Bogart and Appice (1973)
A power trio with members of Vanilla Fudge. Supposedly terrible.
by Blow (1975), ****1/2
Hello, vocal-free fusion. The musical concept behind Blow by Blow is simple, but its exercise is stunning. Each track has a main musical theme which is then expanded upon, or transmuted through soloing within a set chord framework. If that sounds obscure then think about it this way - take a series of notes, say two lines of a song, and then have it repeat (although not strictly) with each chord change. If these notes are too short it becomes riffing in a lead instrument, or if slower a rhythm line (how many bass lines are repetitive?). What this album does is take that musical motif and then solo around it, expand on it, abandon it and later return, but never forget it. It isn't anything really new - the most famous jazz album of all time, Miles Davis's Kind of Blue, has tracks built around this idea. But adopting it towards rock was fairly groundbreaking, even if it was only an adaptation. This translates into fairly hard-edged rock soloing within a jazz structure, frequently propelled along by a funk beat. Or at least those are my notes for the first track, "You Know What I Mean". Both Beck and Middleton keep these themes going, while taking time to let loose within the chord structures of the songs. Sometimes the musicians cannot overcome the original musical theme (the cover of the Beatles's "She's a Woman" does not really go anywhere, even if it goes there with a talkbox), but some others are so good that you don't need much else ("Scatterbrain" which due to the speed is more of a riff, but that combined with the chord sequence make it a treat). Beck's playing strengths are his multitude of ideas, style shifts (Shaft-like, light jazz, slide), but most importantly his ability to coax emotion out of his playing when he wants to ("Cause We've Ended as Lovers" where the guitar pleads for its life, or the forlorn "Diamond Dust"). Middleton is something more than a rhythm player, but less than a second lead instrument; he co-wrote most of the songs with Beck and journeys back and forth between these two roles throughout. His reliance on more electric piano puts him in line with Beck's friend Stevie Wonder on some tracks, and Wonder even wrote two of the tracks ("Cause We've Ended as Lovers" and "Thelonius"), but Beck's sound is his own. The rhythm section is just that - Phil Chenn (bass) and Richard Bailey (drums) from groove band Gonzalez provide good support, with Bailey not being a clattering drummer which is nice for a change. Overall this album is fascinating if not immediately so, and Beck's playing is a treat. Unfortunately, this sort of music mutated into things like soft jazz and muzak, which this albums may superficially resemble, but underneath there's a whole lot of musical integrity. Produced by George Martin, that George Martin.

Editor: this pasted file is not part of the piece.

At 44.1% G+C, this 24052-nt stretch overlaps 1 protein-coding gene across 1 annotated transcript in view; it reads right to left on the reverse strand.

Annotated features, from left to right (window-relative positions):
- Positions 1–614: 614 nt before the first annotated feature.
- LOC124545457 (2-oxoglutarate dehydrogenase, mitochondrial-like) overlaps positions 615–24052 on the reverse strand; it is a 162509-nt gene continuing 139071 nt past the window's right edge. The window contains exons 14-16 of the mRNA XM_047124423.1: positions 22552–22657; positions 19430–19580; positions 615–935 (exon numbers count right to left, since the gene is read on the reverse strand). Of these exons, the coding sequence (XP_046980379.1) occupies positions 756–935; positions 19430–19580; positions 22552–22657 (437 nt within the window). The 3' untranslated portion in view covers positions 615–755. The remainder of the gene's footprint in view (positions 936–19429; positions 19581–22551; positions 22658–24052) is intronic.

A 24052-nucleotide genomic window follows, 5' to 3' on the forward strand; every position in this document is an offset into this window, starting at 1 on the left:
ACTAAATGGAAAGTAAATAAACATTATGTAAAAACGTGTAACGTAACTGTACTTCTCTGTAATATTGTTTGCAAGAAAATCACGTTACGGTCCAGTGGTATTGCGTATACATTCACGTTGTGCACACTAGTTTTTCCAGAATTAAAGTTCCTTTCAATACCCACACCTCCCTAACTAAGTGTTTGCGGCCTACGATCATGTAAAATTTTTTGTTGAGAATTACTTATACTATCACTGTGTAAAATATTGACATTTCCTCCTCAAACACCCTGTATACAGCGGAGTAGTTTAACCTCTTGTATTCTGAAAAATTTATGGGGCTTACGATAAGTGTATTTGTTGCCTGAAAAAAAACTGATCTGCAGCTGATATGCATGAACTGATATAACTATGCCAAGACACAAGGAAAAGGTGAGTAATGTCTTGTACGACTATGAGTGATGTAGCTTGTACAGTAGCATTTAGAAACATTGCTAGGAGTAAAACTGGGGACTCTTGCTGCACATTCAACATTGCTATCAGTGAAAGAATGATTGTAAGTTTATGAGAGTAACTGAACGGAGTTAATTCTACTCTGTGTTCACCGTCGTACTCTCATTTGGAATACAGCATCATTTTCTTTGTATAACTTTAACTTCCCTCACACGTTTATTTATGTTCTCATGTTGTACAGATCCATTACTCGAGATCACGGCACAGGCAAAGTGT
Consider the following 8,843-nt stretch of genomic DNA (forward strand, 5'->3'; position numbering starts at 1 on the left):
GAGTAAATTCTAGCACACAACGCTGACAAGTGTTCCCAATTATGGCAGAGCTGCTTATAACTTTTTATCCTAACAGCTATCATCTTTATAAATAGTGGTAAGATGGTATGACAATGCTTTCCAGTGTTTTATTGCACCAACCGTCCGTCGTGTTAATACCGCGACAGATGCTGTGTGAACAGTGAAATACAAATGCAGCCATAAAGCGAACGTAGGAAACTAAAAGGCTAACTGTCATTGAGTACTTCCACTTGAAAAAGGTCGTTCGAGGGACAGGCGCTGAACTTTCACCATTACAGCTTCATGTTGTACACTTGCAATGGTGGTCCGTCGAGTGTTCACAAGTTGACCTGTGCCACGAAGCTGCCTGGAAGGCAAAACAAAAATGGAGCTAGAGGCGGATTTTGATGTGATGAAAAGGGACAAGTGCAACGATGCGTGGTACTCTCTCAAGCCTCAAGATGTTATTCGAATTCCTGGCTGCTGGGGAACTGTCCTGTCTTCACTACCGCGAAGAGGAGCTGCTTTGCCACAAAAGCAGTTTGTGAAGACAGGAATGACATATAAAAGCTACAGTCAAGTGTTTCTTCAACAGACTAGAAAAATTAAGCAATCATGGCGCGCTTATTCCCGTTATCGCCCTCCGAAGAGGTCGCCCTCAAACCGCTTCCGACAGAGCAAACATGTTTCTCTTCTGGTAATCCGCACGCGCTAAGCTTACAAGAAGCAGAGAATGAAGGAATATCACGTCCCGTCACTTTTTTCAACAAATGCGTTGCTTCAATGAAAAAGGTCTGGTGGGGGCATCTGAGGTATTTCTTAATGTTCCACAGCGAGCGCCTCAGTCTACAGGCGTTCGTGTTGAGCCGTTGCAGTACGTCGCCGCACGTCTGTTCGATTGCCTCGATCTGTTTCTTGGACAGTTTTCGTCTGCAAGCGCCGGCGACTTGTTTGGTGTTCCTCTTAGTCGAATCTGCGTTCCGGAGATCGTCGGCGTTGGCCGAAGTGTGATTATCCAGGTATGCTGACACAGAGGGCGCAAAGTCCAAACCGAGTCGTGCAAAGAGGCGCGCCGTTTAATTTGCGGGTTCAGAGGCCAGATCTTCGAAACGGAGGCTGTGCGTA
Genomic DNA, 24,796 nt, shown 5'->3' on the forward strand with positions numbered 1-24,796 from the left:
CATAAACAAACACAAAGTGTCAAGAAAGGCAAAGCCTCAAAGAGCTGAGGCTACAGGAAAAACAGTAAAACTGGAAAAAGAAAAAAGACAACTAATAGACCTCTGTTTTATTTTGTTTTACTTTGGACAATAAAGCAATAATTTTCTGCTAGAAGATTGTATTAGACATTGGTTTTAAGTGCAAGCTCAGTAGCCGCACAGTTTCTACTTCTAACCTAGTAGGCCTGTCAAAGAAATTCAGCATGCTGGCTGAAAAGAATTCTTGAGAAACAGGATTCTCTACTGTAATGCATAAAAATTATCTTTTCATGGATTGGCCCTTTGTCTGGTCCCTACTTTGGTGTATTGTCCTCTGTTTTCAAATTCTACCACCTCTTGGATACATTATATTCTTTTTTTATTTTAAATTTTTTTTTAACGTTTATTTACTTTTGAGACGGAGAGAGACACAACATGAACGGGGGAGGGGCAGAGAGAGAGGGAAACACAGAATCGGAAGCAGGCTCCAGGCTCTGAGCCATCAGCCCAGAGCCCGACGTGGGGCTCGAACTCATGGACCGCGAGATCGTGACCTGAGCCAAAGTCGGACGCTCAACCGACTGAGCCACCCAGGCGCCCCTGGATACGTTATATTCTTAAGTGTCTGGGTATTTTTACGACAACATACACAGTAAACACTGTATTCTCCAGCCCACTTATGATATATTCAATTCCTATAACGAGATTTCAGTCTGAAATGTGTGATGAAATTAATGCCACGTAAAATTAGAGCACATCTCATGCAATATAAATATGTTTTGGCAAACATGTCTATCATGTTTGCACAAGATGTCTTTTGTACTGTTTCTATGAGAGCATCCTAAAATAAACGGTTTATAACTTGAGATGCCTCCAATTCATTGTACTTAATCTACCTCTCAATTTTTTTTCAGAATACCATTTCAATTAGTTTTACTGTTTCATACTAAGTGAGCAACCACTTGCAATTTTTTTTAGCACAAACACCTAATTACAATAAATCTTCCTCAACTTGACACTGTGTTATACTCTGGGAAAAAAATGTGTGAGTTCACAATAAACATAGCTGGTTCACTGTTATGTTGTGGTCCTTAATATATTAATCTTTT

A forgotten spin-off, this band had Tench, Middleton and Chaman and attempted to build on the good groove that Beck's group had. The funny thing is that because Middleton stays with his trademark electric piano it sounds more like Beck's post-Tench work. There really is a good dynamic working here - a bouncing rhythm with the same light funky touches that Beck worked on top of. Former Steven Stills drummer Conrad Isidore wrote most of the material, and he adds a distinct reggae flair to his drumming and songs ("Ocean Blue", "Island of Dreams") but never comes up with anything beyond pleasant. Both he and guitarist Bernie Holland are not as flashy as the main brand players, and Holland in particular is in an impossible role. He usually stays in the background playing rhythm, but did write the most overtly Beck-influenced track, "Horrors". His soloing echoes Beck enough to make it amusing to hear (he plays fast scale-based notes while using a wah-wah pedal) but lacks Beck's innovation of emotion. "I Don't Know Why I Love You" is an attempt to recreate the emotional masterpieces of Beck, and Holland certainly tries. The positive thing is that the group really plays like a group, nobody is really blocking out anyone else, although this does give Tench plenty of room to grandstand. Hummingbird is not a bad album, but more similar to the rock-oriented Jeff Beck Group than Beck's contemporary fusion work I am not sure who the audience was that they were catering to was, as only one good track does not echo Beck (Isidore's pleasant "Such A Long Ways" which he sings, not Tench), and all this really does is make me want to listen to the real thing. Produced by the group and Ian Samwell.